These are the times when Chad Mendes, who is part Portuguese, regrets not learning a second language. He wants specifics. His inquisitive mind wants to know: What has gotten into UFC featherweight champion Jose Aldo?
The verbal challenges. The snarky critiques. The deliberate shove while the two were posing at a pre-fight news conference last summer at Staples Center in Los Angeles. None of this is characteristic of the charismatic, beguiling Brazilian who took the belt from Urijah Faber in a dominant performance 41/2 years ago at Sleep Train Arena.
Aldo hasn’t been touched since. Long-limbed and powerful at 5-foot-7 and 145 pounds, he’s No. 1 in his weight class, perhaps the best pound-for-pound fighter in his profession.
But that stunt in L.A.? That was the type of cheesy antic that helped take down pro wrestling, not the behavior the UFC is trying to promote.
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“He used to be humble and nice,” Mendes said recently at the Ultimate Fitness gym in downtown Sacramento. “But he just keeps trashing me and acting like a jerk, at least from what’s being translated. It makes no sense. The only thing I can figure is that I must be in his head.”
The two meet in person Saturday in a championship rematch that, Mendes said, is long overdue. It’s been more than 21/2 years since Aldo knocked out Mendes in the first round at UFC 142, handing Mendes his only defeat.
Saturday’s rematch was scheduled for Aug. 2 at Staples Center, but it was postponed when Aldo injured his neck during a training session. The real kicker to the rematch is the location – Rio de Janeiro, Aldo’s backyard, where they first fought. Instead of challenging the champion in front of family members, friends and most of his colleagues from his downtown Sacramento gym, Mendes will be supported by only a handful of familiar faces.
The change of venue has done nothing to change Mendes’ mood or his chances. The growing enmity between the fighters undoubtedly also is enhanced by common bonds and a shared history. Aldo dethroned Faber, the popular ex-champ who introduced the No. 2-ranked Mendes to mixed martial arts. Aldo’s teammate, Renan Barao, failed to make weight and withdrew from a recent match against defending bantamweight champion TJ Dillashaw, another close friend and member of Team Alpha Male. Aldo’s injury forced the postponement of the long-awaited rematch and stretched Mendes’ layoff to an excruciating 10 months.
Mendes is so restless, he feelsas if he has been caged since his Dec. 14 victory over Nik Lentz.
“I can’t stand it,” Mendes said. “The reason I started wrestling was because I was such a hyper kid. I can still remember my dad driving me to my first practice and seeing all the wrestling mats and wondering, ‘Where the hell is the big ring like you see on pro wrestling on TV?’ I was 5 years old. Just sitting back these last several months, watching all our other guys fight, I’m going crazy.”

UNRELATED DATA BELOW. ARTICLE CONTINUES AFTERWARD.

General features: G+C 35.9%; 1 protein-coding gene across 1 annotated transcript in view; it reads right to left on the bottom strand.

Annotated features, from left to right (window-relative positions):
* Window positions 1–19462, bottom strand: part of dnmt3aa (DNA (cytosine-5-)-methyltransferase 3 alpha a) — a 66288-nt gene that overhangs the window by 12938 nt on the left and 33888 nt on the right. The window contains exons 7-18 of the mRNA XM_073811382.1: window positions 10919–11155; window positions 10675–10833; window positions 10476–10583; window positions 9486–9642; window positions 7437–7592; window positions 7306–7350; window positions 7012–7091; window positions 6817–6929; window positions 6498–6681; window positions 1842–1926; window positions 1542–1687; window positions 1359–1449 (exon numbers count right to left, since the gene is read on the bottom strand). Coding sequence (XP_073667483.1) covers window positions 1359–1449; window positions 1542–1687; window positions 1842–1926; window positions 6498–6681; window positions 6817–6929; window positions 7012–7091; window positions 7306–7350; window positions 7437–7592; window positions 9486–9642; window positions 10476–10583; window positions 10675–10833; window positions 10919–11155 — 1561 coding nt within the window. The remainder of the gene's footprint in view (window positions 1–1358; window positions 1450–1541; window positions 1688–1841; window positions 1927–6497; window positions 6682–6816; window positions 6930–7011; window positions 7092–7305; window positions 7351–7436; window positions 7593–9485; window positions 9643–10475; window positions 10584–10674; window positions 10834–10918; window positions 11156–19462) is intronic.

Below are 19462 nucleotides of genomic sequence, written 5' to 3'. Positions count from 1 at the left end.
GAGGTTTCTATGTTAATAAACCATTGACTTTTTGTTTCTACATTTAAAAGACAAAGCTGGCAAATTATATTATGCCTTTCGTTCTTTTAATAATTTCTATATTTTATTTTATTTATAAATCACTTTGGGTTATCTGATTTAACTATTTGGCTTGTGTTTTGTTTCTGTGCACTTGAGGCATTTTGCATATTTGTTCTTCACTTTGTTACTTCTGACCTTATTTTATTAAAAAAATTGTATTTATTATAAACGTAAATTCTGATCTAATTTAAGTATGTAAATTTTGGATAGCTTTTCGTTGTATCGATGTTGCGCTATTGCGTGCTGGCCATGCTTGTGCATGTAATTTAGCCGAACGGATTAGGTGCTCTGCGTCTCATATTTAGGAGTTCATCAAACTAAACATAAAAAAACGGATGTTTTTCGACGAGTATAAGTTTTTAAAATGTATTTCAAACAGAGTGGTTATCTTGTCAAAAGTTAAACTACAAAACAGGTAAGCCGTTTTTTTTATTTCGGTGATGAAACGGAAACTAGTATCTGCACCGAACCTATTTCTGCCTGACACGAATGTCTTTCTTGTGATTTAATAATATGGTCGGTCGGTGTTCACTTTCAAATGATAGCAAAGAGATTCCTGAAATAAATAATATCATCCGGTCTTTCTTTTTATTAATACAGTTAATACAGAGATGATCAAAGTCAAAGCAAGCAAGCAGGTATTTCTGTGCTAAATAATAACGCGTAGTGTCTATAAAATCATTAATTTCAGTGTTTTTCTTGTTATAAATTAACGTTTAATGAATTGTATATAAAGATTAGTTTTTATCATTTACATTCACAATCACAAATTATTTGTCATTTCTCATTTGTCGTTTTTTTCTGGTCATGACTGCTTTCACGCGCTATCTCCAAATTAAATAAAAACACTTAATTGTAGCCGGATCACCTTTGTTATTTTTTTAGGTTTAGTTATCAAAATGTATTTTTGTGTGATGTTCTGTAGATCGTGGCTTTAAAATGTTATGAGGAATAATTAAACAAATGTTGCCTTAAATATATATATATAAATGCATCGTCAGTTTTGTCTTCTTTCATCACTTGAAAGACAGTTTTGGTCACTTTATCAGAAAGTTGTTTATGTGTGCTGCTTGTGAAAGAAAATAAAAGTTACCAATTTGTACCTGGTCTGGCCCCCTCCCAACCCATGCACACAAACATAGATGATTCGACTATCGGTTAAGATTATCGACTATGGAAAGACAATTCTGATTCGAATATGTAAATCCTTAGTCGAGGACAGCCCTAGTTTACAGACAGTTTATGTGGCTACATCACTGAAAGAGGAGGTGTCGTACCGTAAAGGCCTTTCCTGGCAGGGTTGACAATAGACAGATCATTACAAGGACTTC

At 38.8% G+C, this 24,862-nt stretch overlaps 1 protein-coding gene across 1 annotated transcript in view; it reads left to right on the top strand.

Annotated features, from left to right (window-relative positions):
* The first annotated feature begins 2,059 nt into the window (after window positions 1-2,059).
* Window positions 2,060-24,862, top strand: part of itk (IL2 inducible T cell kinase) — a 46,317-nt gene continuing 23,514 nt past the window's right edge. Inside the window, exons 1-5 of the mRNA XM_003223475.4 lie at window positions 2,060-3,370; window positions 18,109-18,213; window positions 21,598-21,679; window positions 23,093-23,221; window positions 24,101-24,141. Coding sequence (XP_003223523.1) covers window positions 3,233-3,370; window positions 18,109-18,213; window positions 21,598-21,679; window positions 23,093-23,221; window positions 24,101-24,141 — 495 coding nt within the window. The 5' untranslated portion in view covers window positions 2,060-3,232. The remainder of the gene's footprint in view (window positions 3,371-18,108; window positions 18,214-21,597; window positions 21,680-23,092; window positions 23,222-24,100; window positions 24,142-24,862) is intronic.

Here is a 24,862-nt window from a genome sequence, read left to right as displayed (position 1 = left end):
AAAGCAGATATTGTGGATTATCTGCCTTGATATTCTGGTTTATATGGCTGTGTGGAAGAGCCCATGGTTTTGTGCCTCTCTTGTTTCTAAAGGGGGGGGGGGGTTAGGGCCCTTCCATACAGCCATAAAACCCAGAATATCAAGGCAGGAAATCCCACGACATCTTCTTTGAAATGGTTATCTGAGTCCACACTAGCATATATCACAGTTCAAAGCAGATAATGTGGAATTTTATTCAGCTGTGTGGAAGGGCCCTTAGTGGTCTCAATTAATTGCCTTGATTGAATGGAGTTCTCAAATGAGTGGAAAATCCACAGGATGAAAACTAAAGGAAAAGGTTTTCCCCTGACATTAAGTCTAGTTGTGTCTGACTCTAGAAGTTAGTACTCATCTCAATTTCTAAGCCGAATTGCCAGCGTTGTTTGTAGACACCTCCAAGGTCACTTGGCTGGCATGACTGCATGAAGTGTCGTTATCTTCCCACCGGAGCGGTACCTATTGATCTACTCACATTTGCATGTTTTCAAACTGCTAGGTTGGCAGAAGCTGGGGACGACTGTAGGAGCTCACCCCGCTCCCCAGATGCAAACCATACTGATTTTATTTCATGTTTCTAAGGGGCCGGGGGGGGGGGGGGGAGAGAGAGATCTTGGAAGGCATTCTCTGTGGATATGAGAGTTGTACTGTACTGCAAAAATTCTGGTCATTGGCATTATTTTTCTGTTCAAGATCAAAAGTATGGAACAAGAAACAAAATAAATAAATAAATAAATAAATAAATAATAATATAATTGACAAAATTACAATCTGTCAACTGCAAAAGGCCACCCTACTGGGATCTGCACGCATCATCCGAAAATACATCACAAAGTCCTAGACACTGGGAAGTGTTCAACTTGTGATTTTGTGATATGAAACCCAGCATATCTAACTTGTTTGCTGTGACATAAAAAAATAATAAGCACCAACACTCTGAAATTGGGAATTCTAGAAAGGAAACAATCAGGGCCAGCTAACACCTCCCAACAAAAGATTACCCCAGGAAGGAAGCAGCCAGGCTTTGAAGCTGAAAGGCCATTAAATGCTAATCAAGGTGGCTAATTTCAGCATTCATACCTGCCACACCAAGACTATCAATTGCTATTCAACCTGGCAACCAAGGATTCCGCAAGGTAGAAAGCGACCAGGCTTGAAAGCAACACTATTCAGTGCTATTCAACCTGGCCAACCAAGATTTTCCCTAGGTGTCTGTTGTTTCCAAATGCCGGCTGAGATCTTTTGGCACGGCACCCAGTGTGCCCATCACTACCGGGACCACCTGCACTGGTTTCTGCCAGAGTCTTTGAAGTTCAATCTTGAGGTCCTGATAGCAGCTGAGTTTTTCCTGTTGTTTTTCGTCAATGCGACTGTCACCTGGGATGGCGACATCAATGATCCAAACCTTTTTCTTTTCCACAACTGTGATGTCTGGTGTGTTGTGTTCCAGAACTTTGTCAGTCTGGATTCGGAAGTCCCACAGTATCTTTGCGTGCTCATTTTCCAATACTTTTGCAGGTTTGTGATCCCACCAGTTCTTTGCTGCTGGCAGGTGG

The return trip to Rio de Janeiro has been long, winding and adventurous.
Raised by his father in Hanford, about 35 miles south of Fresno, Mendes recalls a boyhood balancing act between wrestling and his love of the outdoors. Summers were spent working on irrigation systems, driving tractors or helping his father at the family-owned cabinet shop. The school year was dictated by academics – he was an excellent student – and the sport that fit both his temperament and his physical stature.
Always small for his age, the 5-foot-5, tightly muscled Mendes began dominating in elementary school. He ranked in the top 10 in California at Hanford High and – after rejecting a scholarship offer from Faber, who coached the Aggies’ now-defunct wrestling program – became a two-time All-American at Cal Poly. His only defeat as a senior was in the NCAA Tournament finale.
But Mendes already had been intrigued by cagefighting, with an assist from Faber.
“I met Urijah at this wrestling camp in Squaw Valley after my freshman season,” Mendes said. “He needed to train for a fight and was doing jiu-jitsu, and he was hurting everybody. Nobody wanted to work out with him. I finally said, ‘I don’t know what I’m doing, but I’ll work out with you.’ That’s when I knew what I wanted to do. As soon as I graduated (in kinesiology), I packed up my stuff, drove to Sacramento and moved into a spare bedroom at his house. My career took off from there.”
Mendes (16-1) has won five consecutive fights. The loss, of course, came by the knee of Aldo on Jan. 14, 2012, with seconds remaining in the opening round.
This time, though, the candid, engaging Mendes insists he is prepared to counter Aldo’s devastating kicks and superior length with his own takedown skills and powerful strikes, particularly from the ground.
“A lot has changed since the last time we fought,” Mendes said. “I had never flown outside the country. I didn’t have a coach. Our (Team Alpha Male) training is very different. Everybody’s standup is improved, and our coach (Martin Kampmann) is a genius at striking and the ground game as well. A lot of this is technique – and some of this is personal. It’s the biggest fight of my career. Aldo beat Urijah. I’ve waited a long time. I just think I’m ready.”
Call The Bee’s Ailene Voisin, (916) 321-1208.
▪ Who: Sacramento’s Chad Mendes (16-1) takes on UFC featherweight champion Jose Aldo (24-1) in the featured bout
▪ When: Saturday, main pay-per-view card starts at 7 p.m.
▪ Where: Rio de Janeiro
▪ How to watch: Pay-per-view card starts at $44.95; go to bars.ufc.com to find a nearby location showing the card